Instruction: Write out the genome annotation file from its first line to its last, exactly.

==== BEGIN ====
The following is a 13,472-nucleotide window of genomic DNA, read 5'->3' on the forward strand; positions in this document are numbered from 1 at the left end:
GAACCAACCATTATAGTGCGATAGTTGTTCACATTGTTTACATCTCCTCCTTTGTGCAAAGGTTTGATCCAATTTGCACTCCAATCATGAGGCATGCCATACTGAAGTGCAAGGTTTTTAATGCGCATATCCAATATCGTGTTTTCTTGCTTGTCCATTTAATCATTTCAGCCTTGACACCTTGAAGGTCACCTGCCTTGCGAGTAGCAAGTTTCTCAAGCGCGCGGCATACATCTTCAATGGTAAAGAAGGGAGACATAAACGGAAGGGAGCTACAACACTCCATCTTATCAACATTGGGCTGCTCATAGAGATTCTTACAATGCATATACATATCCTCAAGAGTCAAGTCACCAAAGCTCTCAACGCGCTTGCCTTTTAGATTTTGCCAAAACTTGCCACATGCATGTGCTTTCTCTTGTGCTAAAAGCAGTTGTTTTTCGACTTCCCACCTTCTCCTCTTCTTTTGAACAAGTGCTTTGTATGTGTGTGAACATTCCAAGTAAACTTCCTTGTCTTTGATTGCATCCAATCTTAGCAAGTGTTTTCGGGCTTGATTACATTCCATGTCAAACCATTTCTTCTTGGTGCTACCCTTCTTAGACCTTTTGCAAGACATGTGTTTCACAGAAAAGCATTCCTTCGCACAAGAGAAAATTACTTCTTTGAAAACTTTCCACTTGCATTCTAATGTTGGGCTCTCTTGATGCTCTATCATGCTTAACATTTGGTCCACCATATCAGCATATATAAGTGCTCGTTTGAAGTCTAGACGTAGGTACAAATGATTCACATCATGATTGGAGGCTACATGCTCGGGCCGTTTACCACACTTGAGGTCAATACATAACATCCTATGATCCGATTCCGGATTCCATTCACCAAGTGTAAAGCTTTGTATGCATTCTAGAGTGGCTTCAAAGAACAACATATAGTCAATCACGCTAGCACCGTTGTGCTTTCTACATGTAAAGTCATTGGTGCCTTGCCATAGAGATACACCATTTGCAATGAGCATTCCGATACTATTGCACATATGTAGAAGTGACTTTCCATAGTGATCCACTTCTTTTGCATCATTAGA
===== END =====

The following is a 13,472-nucleotide window of genomic DNA, read 5'->3' on the forward strand; positions in this document are numbered from 1 at the left end:
GAACCAACCATTATAGTGCGATAGTTGTTCACATTGTTTACATCTCCTCCTTTGTGCAAAGGTTTGATCCAATTTGCACTCCAATCATGAGGCATGCCATACTGAAGTGCAAGGTTTTTAATGCGCATATCCAATATCGTGTTTTCTTGCTTGTCCATTTAATCATTTCAGCCTTGACACCTTGAAGGTCACCTGCCTTGCGAGTAGCAAGTTTCTCAAGCGCGCGGCATACATCTTCAATGGTAAAGAAGGGAGACATAAACGGAAGGGAGCTACAACACTCCATCTTATCAACATTGGGCTGCTCATAGAGATTCTTACAATGCATATACATATCCTCAAGAGTCAAGTCACCAAAGCTCTCAACGCGCTTGCCTTTTAGATTTTGCCAAAACTTGCCACATGCATGTGCTTTCTCTTGTGCTAAAAGCAGTTGTTTTTCGACTTCCCACCTTCTCCTCTTCTTTTGAACAAGTGCTTTGTATGTGTGTGAACATTCCAAGTAAACTTCCTTGTCTTTGATTGCATCCAATCTTAGCAAGTGTTTTCGGGCTTGATTACATTCCATGTCAAACCATTTCTTCTTGGTGCTACCCTTCTTAGACCTTTTGCAAGACATGTGTTTCACAGAAAAGCATTCCTTCGCACAAGAGAAAATTACTTCTTTGAAAACTTTCCACTTGCATTCTAATGTTGGGCTCTCTTGATGCTCTATCATGCTTAACATTTGGTCCACCATATCAGCATATATAAGTGCTCGTTTGAAGTCTAGACGTAGGTACAAATGATTCACATCATGATTGGAGGCTACATGCTCGGGCCGTTTACCACACTTGAGGTCAATACATAACATCCTATGATCCGATTCCGGATTCCATTCACCAAGTGTAAAGCTTTGTATGCATTCTAGAGTGGCTTCAAAGAACAACATATAGTCAATCACGCTAGCACCGTTGTGCTTTCTACATGTAAAGTCATTGGTGCCTTGCCATAGAGATACACCATTTGCAATGAGCATTCCGATACTATTGCACATATGTAGAAGTGACTTTCCATAGTGATCCACTTCTTTTGCATCATTAGA